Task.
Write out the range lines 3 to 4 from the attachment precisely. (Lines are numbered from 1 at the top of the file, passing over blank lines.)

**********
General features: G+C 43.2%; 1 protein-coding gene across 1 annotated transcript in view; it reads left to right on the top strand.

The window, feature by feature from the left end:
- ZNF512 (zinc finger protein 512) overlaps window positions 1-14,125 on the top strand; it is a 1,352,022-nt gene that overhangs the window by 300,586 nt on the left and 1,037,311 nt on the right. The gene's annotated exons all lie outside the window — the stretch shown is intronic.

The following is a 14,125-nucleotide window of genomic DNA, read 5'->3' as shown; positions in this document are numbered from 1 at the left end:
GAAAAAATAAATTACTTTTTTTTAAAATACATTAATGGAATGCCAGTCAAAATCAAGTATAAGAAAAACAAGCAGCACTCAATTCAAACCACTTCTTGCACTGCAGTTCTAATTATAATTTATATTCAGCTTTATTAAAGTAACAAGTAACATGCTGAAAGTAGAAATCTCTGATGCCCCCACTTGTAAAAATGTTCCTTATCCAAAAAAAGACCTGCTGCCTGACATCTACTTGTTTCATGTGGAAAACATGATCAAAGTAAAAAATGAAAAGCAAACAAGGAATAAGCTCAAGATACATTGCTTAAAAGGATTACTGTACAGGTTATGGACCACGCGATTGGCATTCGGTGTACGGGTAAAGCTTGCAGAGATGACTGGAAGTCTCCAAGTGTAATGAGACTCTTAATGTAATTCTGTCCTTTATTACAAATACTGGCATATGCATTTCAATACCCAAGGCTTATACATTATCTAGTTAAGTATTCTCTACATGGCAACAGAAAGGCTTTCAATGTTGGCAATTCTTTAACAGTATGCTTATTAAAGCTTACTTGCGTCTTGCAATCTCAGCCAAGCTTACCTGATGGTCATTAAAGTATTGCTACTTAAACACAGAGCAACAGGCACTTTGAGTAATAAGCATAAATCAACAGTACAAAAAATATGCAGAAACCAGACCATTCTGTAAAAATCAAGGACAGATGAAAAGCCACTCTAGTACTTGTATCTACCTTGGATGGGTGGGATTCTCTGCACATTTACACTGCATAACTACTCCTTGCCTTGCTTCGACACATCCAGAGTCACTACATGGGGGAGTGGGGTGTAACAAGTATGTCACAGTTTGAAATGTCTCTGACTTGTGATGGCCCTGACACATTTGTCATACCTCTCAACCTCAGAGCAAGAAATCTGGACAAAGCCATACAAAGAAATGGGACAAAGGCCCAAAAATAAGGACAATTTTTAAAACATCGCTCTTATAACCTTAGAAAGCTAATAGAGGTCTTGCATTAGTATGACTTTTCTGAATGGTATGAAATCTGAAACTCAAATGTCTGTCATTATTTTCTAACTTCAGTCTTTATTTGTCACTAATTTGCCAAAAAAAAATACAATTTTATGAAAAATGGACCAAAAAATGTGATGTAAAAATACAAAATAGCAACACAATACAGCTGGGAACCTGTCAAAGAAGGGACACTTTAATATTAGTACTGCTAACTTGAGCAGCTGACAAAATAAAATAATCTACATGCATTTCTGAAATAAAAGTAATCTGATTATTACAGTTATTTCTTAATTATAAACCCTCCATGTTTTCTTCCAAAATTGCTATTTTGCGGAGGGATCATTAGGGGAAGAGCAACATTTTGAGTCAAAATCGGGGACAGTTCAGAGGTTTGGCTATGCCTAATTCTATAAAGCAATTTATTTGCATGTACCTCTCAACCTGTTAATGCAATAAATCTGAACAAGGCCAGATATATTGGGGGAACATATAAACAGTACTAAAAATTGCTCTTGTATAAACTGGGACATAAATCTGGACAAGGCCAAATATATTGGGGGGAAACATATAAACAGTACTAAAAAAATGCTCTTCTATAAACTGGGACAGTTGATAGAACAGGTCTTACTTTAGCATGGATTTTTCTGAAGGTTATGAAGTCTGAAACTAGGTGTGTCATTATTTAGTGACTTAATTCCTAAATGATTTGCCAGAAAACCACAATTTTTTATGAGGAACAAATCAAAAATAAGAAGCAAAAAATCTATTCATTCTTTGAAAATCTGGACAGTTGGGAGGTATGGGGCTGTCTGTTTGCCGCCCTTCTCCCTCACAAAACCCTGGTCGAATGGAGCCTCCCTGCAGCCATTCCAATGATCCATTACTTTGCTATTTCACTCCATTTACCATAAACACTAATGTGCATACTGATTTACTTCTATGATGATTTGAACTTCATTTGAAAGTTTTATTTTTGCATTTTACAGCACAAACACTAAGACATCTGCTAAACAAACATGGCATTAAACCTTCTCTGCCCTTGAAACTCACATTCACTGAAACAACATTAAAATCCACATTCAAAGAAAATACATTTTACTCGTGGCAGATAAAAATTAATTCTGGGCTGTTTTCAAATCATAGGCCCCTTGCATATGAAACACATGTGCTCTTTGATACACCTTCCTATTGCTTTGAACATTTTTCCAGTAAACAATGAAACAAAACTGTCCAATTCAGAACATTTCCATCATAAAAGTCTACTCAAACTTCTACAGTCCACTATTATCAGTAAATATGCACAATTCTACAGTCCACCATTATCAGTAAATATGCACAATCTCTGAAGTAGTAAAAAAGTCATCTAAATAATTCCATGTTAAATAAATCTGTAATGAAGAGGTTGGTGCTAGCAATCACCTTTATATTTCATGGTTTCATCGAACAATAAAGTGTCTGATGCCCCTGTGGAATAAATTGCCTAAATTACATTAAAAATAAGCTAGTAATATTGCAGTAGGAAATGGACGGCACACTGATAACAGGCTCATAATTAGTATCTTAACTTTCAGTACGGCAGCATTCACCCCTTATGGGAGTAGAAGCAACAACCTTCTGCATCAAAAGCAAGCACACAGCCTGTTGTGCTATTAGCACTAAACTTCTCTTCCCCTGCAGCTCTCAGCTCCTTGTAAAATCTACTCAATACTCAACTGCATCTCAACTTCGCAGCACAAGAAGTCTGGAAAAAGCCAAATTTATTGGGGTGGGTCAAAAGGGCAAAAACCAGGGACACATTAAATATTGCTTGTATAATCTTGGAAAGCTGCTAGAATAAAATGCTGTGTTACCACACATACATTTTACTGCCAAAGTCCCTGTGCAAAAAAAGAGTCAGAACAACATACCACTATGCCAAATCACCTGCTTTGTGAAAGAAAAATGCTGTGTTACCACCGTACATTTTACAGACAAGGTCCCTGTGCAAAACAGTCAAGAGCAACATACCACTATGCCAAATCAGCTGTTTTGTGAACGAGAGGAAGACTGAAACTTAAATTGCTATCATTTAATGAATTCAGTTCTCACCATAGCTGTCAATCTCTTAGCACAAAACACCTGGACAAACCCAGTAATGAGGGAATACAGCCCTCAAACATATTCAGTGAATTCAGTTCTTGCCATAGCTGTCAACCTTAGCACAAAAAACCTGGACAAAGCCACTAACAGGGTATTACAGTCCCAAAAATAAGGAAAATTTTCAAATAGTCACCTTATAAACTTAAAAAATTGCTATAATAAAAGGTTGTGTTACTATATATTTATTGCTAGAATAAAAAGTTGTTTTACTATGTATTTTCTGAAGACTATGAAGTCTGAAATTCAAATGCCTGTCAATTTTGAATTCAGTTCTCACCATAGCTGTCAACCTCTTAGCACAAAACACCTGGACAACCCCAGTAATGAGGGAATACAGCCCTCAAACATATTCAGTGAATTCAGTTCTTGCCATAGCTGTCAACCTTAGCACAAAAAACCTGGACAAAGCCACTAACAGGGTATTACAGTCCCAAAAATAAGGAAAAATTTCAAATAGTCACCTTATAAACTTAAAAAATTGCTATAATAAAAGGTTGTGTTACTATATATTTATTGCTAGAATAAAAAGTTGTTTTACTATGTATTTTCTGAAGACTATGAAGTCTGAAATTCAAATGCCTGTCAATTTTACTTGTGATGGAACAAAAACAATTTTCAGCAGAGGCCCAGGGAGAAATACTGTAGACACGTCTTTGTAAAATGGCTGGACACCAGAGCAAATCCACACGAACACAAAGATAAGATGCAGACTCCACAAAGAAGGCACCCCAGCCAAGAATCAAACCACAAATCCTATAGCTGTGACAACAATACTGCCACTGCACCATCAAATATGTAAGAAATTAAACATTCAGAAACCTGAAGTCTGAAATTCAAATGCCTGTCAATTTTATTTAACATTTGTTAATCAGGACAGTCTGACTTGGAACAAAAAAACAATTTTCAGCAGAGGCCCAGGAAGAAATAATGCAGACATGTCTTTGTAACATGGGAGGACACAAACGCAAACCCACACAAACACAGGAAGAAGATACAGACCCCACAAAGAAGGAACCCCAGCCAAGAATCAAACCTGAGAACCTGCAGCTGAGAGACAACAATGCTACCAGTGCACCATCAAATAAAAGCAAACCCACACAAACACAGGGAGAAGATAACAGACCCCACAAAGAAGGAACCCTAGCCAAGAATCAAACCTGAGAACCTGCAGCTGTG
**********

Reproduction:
- ZNF512 (zinc finger protein 512) overlaps window positions 1-14,125 on the top strand; it is a 1,352,022-nt gene that overhangs the window by 300,586 nt on the left and 1,037,311 nt on the right. The gene's annotated exons all lie outside the window — the stretch shown is intronic.

The following is a 14,125-nucleotide window of genomic DNA, read 5'->3' as shown; positions in this document are numbered from 1 at the left end: